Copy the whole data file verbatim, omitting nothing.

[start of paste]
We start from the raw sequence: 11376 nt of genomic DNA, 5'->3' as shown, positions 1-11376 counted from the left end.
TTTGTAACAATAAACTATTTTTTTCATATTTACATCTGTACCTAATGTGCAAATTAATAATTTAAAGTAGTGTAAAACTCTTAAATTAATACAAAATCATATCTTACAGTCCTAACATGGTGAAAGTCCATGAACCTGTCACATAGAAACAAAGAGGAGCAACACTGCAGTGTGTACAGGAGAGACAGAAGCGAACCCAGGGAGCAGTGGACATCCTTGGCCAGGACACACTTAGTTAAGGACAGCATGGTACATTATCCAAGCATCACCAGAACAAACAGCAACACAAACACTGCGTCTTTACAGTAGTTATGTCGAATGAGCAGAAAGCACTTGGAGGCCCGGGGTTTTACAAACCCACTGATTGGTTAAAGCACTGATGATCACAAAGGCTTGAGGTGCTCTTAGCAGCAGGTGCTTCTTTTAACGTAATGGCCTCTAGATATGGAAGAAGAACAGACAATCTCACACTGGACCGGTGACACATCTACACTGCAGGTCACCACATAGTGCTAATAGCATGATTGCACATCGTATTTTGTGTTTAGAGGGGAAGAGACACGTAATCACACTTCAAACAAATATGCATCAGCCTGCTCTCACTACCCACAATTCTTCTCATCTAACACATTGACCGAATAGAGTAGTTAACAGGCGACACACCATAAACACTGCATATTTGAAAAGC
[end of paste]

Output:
We start from the raw sequence: 11376 nt of genomic DNA, 5'->3' as shown, positions 1-11376 counted from the left end.
TTTGTAACAATAAACTATTTTTTTCATATTTACATCTGTACCTAATGTGCAAATTAATAATTTAAAGTAGTGTAAAACTCTTAAATTAATACAAAATCATATCTTACAGTCCTAACATGGTGAAAGTCCATGAACCTGTCACATAGAAACAAAGAGGAGCAACACTGCAGTGTGTACAGGAGAGACAGAAGCGAACCCAGGGAGCAGTGGACATCCTTGGCCAGGACACACTTAGTTAAGGACAGCATGGTACATTATCCAAGCATCACCAGAACAAACAGCAACACAAACACTGCGTCTTTACAGTAGTTATGTCGAATGAGCAGAAAGCACTTGGAGGCCCGGGGTTTTACAAACCCACTGATTGGTTAAAGCACTGATGATCACAAAGGCTTGAGGTGCTCTTAGCAGCAGGTGCTTCTTTTAACGTAATGGCCTCTAGATATGGAAGAAGAACAGACAATCTCACACTGGACCGGTGACACATCTACACTGCAGGTCACCACATAGTGCTAATAGCATGATTGCACATCGTATTTTGTGTTTAGAGGGGAAGAGACACGTAATCACACTTCAAACAAATATGCATCAGCCTGCTCTCACTACCCACAATTCTTCTCATCTAACACATTGACCGAATAGAGTAGTTAACAGGCGACACACCATAAACACTGCATATTTGAAAAGC